Rome Food Security Summit

Hungry eyes look to Rome for answers

By Jess Halliday

- Last updated on GMT

Related tags: Food security, 2007–2008 world food price crisis

As world leaders gather in Rome for the first day of talks on food
price escalation and, with luck, to settle on a common strategy to
deal with the crisis, the FAO has put a price on eradicating
hunger: $30bn.

In his opening presentation, FAO director general Jacques Diouf pointed out that, in 2006, the total amount spent by nations on arms was $1200 bn. Just one country could waste as much as $100bn, and excess consumption contributing to global obesity amounted to $20bn. On the other hand, just $30bn a year would be needed to secure access to food for the world's 862 million hungry people. "It is resources of this order that would make it possible definitely to lay to rest the spectre of conflicts over food that are looming on the horizon,"​ said Diouf. Time for action ​ While a flurry of reports and advisories have made their way into the public domain in the run-up to this week's summit - and have doubtless proved useful in preparing policy positions - the UN's view is that the time for talk is over. Now is the time for action, and for "ending contradictions and distortions at an international policy level".​ The basic contraction is that OECD countries are distorting world markets by spending US$372bn in 2006 alone to support their own agriculture - and subsidies of $11-12bn to divert 100m tonnes of cereals from human consumption to biofuels certainly does not help, in the FAO's view. But this focus is severely misplaced, since solving the structural problem at the heart of food security is a matter of increasing production and productivity in low-income, food-deficit problems. This requires "innovative and imaginative solutions"​, such as partnerships between countries that have money, management capabilities and technologies at their disposal, and those that have land, water and human resources. However richer nations have already shown unwilling to put their money where their mouths are. Diouf said that, following the 2002 World Food Summit, $24bn would have been needed to fund an anti-hunger programme. In preparation for receiving aid of that level, developing countries went ahead and, in collaboration with the FAO, actually developed policies, strategies and programmes that would have ensures better food security. Unfortunately, however, hopes have been squashed as aid to agriculture, actually fell between 1980 and 2004 from $8bn to $3.4bn, and agriculture's share of Official Development Assistance fell from 17 per cent in 1980 to three per cent in 2006. Paying attention to the problem ​ Diouf said that he was pointing out the impeding food crisis last September, and in December called for $1.7bn to help avert crisis by providing better resources for farmers. However his warnings fell largely on deaf ears, until political uprisings in some of the world's hardest hit countries started grabbing headlines that food aid started to trickle through. Now, however, it's not just a matter of hunger in developing countries. If sustainable and viable global solutions are not forthcoming to narrow the gap between supply and demand, "whatever the extent of their financial reserves, some countries might not find food to buy",​ said Diouf. "If we do not urgently take the courageous decisions that are required in the present circumstances, the restrictive measures taken by producing countries to meet the needs of their populations, the impact of climate change and speculation on the futures markets will place the world in a dangerous situation."The summit agenda ​ The meeting comprises two segments running simultaneously throughout the three days: the High-Level Segment and the Committee of the Whole. The High-Level Segment will hear statements from the heads of governments and delegations, while the Committee of the Whole will focus on:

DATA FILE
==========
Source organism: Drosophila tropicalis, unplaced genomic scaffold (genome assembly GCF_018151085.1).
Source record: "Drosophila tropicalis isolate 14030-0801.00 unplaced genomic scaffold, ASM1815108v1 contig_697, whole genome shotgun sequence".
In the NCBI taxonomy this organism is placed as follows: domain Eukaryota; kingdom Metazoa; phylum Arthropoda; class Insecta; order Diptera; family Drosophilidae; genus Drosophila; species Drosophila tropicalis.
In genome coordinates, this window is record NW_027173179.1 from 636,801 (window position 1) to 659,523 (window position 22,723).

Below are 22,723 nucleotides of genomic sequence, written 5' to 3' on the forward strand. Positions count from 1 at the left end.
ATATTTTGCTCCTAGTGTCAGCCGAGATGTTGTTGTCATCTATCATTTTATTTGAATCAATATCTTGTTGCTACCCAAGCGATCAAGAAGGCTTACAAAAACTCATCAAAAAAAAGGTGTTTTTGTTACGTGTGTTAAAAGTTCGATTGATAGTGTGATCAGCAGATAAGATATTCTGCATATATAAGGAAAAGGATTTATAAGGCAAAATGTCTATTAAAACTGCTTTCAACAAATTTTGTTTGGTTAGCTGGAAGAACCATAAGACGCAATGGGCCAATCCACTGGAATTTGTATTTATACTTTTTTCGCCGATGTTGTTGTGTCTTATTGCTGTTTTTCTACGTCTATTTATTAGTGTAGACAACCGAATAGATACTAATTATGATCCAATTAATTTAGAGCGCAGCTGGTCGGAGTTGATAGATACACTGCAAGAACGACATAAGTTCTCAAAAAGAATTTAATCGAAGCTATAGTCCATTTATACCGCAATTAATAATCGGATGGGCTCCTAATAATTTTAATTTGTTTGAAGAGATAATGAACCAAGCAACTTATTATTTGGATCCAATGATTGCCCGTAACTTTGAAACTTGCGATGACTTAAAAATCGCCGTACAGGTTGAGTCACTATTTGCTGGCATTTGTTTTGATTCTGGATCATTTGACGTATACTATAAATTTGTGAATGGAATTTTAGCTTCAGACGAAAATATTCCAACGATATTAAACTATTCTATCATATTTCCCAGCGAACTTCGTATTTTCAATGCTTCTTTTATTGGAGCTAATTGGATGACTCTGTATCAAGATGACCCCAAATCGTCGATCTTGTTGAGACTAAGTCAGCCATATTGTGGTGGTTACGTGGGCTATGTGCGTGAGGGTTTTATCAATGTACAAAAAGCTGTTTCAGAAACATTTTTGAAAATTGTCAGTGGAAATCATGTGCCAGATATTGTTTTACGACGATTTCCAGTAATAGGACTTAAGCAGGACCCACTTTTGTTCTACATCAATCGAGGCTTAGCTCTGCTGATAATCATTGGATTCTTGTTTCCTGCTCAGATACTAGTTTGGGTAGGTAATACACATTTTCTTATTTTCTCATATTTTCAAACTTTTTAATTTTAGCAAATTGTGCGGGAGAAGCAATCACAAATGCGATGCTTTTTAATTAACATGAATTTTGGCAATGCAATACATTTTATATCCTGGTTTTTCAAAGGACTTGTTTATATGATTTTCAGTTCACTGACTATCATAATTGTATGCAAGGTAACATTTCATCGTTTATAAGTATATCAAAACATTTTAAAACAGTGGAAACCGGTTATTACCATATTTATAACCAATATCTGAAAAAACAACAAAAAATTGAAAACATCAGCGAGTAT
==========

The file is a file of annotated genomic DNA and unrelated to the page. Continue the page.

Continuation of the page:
• High food prices: causes, consequences and possible solutions

  • Climate change and food security

  • Transboundary pests and diseases

  • Bioenergy and food security

Related topics: Market Trends

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